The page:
## Dissertation

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#### Fachbereich / Organisatorische Einheit

- Fachbereich Mathematik (195)
- Fachbereich Informatik (102)
- Fachbereich Maschinenbau und Verfahrenstechnik (60)
- Fachbereich Chemie (45)
- Fachbereich Elektrotechnik und Informationstechnik (40)
- Fachbereich Biologie (21)
- Fachbereich Sozialwissenschaften (13)
- Fachbereich ARUBI (5)
- Fachbereich Physik (5)
- Fraunhofer (ITWM) (4)

#### Erscheinungsjahr

#### Dokumenttyp

- Dissertation (492) (entfernen)

#### Sprache

- Englisch (492) (entfernen)

#### Schlagworte

- Visualisierung (10)
- finite element method (6)
- Algebraische Geometrie (4)
- Finite-Elemente-Methode (4)
- Navier-Stokes-Gleichung (4)
- Numerische Strömungssimulation (4)
- Optimization (4)
- verification (4)
- Computeralgebra (3)
- Computergraphik (3)

- Continuous-Time Portfolio Optimization under Partial Information and Convex Constraints: Deriving Explicit Results (2017)
- In this thesis we explicitly solve several portfolio optimization problems in a very realistic setting. The fundamental assumptions on the market setting are motivated by practical experience and the resulting optimal strategies are challenged in numerical simulations. We consider an investor who wants to maximize expected utility of terminal wealth by trading in a high-dimensional financial market with one riskless asset and several stocks. The stock returns are driven by a Brownian motion and their drift is modelled by a Gaussian random variable. We consider a partial information setting, where the drift is unknown to the investor and has to be estimated from the observable stock prices in addition to some analyst’s opinion as proposed in [CLMZ06]. The best estimate given these observations is the well known Kalman-Bucy-Filter. We then consider an innovations process to transform the partial information setting into a market with complete information and an observable Gaussian drift process. The investor is restricted to portfolio strategies satisfying several convex constraints. These constraints can be due to legal restrictions, due to fund design or due to client's specifications. We cover in particular no-short-selling and no-borrowing constraints. One popular approach to constrained portfolio optimization is the convex duality approach of Cvitanic and Karatzas. In [CK92] they introduce auxiliary stock markets with shifted market parameters and obtain a dual problem to the original portfolio optimization problem that can be better solvable than the primal problem. Hence we consider this duality approach and using stochastic control methods we first solve the dual problems in the cases of logarithmic and power utility. Here we apply a reverse separation approach in order to obtain areas where the corresponding Hamilton-Jacobi-Bellman differential equation can be solved. It turns out that these areas have a straightforward interpretation in terms of the resulting portfolio strategy. The areas differ between active and passive stocks, where active stocks are invested in, while passive stocks are not. Afterwards we solve the auxiliary market given the optimal dual processes in a more general setting, allowing for various market settings and various dual processes. We obtain explicit analytical formulas for the optimal portfolio policies and provide an algorithm that determines the correct formula for the optimal strategy in any case. We also show optimality of our resulting portfolio strategies in different verification theorems. Subsequently we challenge our theoretical results in a historical and an artificial simulation that are even closer to the real world market than the setting we used to derive our theoretical results. However, we still obtain compelling results indicating that our optimal strategies can outperform any benchmark in a real market in general.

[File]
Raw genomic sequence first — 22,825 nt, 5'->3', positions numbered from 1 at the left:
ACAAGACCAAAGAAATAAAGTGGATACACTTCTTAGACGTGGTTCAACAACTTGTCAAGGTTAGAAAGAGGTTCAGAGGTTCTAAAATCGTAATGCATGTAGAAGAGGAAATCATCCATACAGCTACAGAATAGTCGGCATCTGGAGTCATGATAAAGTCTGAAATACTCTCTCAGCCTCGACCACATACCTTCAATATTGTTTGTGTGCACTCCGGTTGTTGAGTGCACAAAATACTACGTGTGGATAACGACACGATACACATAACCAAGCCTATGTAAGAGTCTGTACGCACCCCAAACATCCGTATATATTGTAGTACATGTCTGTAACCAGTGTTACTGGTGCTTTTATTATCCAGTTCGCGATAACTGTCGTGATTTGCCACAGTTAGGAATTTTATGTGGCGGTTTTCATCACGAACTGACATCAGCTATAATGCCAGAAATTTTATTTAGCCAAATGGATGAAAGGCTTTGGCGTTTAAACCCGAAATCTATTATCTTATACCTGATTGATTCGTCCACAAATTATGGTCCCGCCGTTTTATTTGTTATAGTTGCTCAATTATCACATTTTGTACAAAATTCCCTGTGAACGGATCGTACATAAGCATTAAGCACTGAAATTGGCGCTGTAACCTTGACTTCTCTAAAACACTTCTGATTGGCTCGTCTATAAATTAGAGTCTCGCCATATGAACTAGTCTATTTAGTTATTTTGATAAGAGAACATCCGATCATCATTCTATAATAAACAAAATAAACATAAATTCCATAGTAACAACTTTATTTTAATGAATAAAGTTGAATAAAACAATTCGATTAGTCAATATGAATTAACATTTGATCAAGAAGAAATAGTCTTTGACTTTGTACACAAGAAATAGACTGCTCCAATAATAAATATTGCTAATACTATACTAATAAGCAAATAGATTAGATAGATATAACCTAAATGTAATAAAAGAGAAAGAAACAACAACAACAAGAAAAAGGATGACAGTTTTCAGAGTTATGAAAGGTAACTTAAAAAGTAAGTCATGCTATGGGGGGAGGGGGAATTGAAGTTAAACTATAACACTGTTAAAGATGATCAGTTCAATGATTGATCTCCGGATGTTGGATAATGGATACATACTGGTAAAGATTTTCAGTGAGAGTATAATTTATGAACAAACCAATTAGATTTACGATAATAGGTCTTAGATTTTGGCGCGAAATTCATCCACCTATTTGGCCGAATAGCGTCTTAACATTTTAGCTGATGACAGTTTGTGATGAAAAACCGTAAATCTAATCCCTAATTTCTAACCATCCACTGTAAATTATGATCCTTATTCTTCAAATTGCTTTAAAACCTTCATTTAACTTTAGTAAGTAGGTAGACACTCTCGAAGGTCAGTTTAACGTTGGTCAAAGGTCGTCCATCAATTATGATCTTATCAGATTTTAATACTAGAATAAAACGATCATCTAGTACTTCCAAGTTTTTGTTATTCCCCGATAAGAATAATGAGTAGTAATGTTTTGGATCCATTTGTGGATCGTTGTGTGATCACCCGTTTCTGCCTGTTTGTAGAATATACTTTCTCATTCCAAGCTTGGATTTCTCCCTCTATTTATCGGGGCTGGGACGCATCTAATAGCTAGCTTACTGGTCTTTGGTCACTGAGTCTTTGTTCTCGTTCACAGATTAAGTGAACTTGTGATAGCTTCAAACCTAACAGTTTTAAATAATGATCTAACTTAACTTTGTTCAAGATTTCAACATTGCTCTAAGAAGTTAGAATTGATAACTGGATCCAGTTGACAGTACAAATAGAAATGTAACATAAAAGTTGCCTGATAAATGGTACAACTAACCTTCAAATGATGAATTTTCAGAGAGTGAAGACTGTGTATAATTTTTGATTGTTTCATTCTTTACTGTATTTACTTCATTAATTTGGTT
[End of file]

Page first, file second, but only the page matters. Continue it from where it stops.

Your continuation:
- The Split tree for option pricing (2017)
- In this dissertation convergence of binomial trees for option pricing is investigated. The focus is on American and European put and call options. For that purpose variations of the binomial tree model are reviewed. In the first part of the thesis we investigated the convergence behavior of the already known trees from the literature (CRR, RB, Tian and CP) for the European options. The CRR and the RB tree suffer from irregular convergence, so our first aim is to find a way to get the smooth convergence. We first show what causes these oscillations. That will also help us to improve the rate of convergence. As a result we introduce the Tian and the CP tree and we proved that the order of convergence for these trees is \(O \left(\frac{1}{n} \right)\). Afterwards we introduce the Split tree and explain its properties. We prove the convergence of it and we found an explicit first order error formula. In our setting, the splitting time \(t_{k} = k\Delta t\) is not fixed, i.e. it can be any time between 0 and the maturity time \(T\). This is the main difference compared to the model from the literature. Namely, we show that the good properties of the CRR tree when \(S_{0} = K\) can be preserved even without this condition (which is mainly the case). We achieved the convergence of \(O \left(n^{-\frac{3}{2}} \right)\) and we typically get better results if we split our tree later.